Under the terms of the agreement, Lifetech will develop pacemaker and cardiac leads at its Shenzhen facility and Medtronic will provide technological support and training. The Minnesota device giant could also partner with Lifetech further down the line to commercialize the products once they’ve cleared the necessary regulatory hurdles, the companies said in a statement.
“We are delighted to partner with Lifetech in this new venture to bring lifesaving technology to Chinese patients,” Medtronic CEO Omar Ishrak said in a statement. “We expect these pacemakers to serve the local market and to meet the healthcare needs of significantly more Chinese patients.”
In 2012, Medtronic shelled out $66.2 million for a 19% stake in LifeTech, grabbing a bigger piece of the Chinese device sector and bolstering its long-standing goal of getting 20% of its revenue from emerging markets by 2016. The company has already made significant forays into the Chinese market, buying orthopedics company Kanghui Holdings for $816 million in September 2012 and launching a Beijing patient care center the same year.
Medtronic is not the only device outfit looking for its cut of the profits. Last year, Boston Scientific ($BSX) announced that it was forging ahead with major growth plans in China to achieve 30% annual sales increases over the next 5 years. Big names like Johnson & Johnson ($JNJ), Stryker ($SYK) and Covidien ($COV) are also looking for a seat at the table, launching manufacturing and R&D initiatives to introduce devices to the Chinese market and build its local presence.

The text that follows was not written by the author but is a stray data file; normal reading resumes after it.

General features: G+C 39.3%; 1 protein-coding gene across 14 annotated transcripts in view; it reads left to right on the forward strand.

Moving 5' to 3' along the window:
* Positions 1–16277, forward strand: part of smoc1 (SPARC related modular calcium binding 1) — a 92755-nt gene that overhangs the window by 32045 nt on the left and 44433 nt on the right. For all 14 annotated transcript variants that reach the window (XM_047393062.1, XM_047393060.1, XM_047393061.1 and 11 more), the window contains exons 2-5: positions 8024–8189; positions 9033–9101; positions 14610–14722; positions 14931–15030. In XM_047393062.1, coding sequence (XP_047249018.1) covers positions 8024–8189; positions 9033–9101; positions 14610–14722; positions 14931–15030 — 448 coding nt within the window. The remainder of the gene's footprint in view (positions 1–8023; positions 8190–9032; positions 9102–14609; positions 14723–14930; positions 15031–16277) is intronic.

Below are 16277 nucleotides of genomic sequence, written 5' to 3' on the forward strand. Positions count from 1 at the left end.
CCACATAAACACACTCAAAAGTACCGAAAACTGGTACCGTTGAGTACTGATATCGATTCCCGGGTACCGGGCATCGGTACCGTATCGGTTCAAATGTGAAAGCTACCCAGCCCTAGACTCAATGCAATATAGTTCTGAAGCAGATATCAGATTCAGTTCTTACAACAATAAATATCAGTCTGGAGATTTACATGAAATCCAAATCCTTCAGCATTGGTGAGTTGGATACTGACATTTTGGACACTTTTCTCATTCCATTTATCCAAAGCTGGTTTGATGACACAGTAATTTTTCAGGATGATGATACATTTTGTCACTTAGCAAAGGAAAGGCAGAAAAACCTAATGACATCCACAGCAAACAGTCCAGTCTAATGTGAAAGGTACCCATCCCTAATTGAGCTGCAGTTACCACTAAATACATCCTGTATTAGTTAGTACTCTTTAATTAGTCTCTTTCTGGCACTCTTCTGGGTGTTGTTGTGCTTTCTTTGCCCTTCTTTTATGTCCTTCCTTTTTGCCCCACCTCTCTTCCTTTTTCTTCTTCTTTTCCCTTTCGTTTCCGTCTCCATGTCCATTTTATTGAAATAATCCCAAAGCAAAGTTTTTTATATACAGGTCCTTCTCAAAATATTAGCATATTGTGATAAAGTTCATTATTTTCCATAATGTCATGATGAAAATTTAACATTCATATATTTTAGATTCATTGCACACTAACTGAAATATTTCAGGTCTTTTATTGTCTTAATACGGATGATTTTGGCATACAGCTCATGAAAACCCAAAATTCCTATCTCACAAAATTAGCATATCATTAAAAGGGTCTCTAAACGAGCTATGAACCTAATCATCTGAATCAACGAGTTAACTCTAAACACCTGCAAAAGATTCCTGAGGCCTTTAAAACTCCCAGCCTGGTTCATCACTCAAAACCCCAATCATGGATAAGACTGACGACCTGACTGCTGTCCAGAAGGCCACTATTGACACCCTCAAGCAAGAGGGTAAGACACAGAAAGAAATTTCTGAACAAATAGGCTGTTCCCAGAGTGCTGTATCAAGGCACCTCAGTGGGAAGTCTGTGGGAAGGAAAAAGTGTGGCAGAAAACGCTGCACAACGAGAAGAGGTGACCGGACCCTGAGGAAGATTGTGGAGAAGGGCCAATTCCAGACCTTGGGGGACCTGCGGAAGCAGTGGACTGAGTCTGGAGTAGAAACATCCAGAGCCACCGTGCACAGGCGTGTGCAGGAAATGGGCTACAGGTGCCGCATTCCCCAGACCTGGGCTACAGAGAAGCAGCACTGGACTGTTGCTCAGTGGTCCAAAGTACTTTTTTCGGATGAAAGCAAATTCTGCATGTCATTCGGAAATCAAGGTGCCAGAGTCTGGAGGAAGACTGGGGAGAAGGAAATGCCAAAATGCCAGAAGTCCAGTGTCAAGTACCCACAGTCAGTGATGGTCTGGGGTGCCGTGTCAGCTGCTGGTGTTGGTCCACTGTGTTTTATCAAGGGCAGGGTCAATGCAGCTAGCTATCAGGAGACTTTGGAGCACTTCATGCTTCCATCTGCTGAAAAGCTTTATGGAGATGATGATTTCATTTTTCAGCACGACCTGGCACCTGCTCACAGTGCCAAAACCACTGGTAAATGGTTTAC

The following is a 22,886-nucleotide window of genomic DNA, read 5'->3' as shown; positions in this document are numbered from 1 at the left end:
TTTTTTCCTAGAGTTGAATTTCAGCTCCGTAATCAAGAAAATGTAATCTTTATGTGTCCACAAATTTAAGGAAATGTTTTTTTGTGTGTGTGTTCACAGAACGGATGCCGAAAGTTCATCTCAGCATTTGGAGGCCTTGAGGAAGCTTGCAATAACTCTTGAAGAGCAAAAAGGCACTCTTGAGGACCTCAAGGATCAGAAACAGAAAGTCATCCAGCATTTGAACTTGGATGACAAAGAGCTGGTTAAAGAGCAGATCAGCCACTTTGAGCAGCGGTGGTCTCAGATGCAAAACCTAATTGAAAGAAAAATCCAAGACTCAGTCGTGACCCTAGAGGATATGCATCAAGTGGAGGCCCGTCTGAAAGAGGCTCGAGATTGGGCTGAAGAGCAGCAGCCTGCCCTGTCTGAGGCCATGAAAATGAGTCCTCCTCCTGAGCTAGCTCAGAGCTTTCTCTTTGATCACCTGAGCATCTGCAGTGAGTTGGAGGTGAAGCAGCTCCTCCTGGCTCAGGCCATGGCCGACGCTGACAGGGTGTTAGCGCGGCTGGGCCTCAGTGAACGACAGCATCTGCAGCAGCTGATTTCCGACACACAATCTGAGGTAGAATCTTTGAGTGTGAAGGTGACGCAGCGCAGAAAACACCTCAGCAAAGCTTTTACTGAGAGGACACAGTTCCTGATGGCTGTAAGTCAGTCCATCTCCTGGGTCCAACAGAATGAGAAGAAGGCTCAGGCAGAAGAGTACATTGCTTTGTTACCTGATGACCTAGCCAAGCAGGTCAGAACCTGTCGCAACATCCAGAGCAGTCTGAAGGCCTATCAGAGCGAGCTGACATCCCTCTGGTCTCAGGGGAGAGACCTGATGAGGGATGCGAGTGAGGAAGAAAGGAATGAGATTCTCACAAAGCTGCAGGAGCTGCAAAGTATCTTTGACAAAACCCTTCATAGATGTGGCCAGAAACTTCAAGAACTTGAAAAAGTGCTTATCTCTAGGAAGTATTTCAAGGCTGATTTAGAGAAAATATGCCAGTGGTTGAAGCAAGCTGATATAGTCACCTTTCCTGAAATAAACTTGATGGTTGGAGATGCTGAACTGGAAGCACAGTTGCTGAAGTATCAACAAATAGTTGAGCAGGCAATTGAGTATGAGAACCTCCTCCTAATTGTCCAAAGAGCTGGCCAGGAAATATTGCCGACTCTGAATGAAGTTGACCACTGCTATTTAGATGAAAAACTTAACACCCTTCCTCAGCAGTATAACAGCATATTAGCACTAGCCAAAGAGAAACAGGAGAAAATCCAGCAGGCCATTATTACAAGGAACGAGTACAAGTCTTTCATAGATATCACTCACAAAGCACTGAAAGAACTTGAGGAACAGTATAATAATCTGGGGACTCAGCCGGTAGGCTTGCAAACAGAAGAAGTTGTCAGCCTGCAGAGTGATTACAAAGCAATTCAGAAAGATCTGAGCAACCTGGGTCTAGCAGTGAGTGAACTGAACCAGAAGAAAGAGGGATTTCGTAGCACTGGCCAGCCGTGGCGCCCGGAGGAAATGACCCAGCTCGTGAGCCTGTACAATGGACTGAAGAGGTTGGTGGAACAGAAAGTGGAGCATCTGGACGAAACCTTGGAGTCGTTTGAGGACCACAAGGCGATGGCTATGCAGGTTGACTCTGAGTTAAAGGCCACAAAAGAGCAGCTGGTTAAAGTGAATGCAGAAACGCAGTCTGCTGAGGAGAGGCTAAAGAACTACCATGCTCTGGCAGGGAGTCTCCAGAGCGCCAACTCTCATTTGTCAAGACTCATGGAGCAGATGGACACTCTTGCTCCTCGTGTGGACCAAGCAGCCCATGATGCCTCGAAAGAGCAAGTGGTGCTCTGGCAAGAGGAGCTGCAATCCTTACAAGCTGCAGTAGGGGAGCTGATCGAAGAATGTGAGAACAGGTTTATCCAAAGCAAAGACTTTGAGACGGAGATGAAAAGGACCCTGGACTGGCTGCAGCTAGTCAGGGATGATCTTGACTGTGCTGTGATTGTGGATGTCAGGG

Partnering with LifeTech could also help Medtronic stay a step ahead of local competitors, as domestic operations are developing patient-specific products for China’s aging population. Shanghai’s Kinetic Medical enjoys a nearly 50% market share in the country two years after filing its IPO, and co-founder Jay Qin touts the company’s technology and commercialization strategy as superior to that of multinational rivals.
“Unlike many of our Chinese competitors’ overseas strategy, we’ve been focusing on developed markets from the start,” Qin told Forbes. “Our products have the same quality as Medtronic’s. Lower price alone wouldn’t get you too far.”